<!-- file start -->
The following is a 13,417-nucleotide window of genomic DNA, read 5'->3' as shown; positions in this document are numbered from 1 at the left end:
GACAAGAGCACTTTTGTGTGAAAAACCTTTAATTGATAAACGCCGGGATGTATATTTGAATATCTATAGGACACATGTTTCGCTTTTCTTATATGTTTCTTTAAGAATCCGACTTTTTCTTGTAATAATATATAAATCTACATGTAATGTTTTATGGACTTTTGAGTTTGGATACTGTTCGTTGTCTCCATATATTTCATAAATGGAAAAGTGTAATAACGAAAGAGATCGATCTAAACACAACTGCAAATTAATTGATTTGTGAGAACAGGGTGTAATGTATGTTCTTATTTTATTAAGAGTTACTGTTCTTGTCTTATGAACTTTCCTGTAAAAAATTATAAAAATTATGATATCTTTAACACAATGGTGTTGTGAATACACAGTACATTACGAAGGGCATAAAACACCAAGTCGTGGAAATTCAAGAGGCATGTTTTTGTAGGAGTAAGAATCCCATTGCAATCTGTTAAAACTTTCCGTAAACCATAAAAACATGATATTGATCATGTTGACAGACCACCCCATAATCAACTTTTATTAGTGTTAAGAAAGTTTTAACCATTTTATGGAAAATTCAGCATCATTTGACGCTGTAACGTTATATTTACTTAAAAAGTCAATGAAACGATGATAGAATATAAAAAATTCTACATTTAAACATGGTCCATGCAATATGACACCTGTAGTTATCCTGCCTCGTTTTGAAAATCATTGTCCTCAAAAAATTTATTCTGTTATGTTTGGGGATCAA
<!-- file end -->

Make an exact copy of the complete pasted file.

The following is a 13,417-nucleotide window of genomic DNA, read 5'->3' as shown; positions in this document are numbered from 1 at the left end:
GACAAGAGCACTTTTGTGTGAAAAACCTTTAATTGATAAACGCCGGGATGTATATTTGAATATCTATAGGACACATGTTTCGCTTTTCTTATATGTTTCTTTAAGAATCCGACTTTTTCTTGTAATAATATATAAATCTACATGTAATGTTTTATGGACTTTTGAGTTTGGATACTGTTCGTTGTCTCCATATATTTCATAAATGGAAAAGTGTAATAACGAAAGAGATCGATCTAAACACAACTGCAAATTAATTGATTTGTGAGAACAGGGTGTAATGTATGTTCTTATTTTATTAAGAGTTACTGTTCTTGTCTTATGAACTTTCCTGTAAAAAATTATAAAAATTATGATATCTTTAACACAATGGTGTTGTGAATACACAGTACATTACGAAGGGCATAAAACACCAAGTCGTGGAAATTCAAGAGGCATGTTTTTGTAGGAGTAAGAATCCCATTGCAATCTGTTAAAACTTTCCGTAAACCATAAAAACATGATATTGATCATGTTGACAGACCACCCCATAATCAACTTTTATTAGTGTTAAGAAAGTTTTAACCATTTTATGGAAAATTCAGCATCATTTGACGCTGTAACGTTATATTTACTTAAAAAGTCAATGAAACGATGATAGAATATAAAAAATTCTACATTTAAACATGGTCCATGCAATATGACACCTGTAGTTATCCTGCCTCGTTTTGAAAATCATTGTCCTCAAAAAATTTATTCTGTTATGTTTGGGGATCAA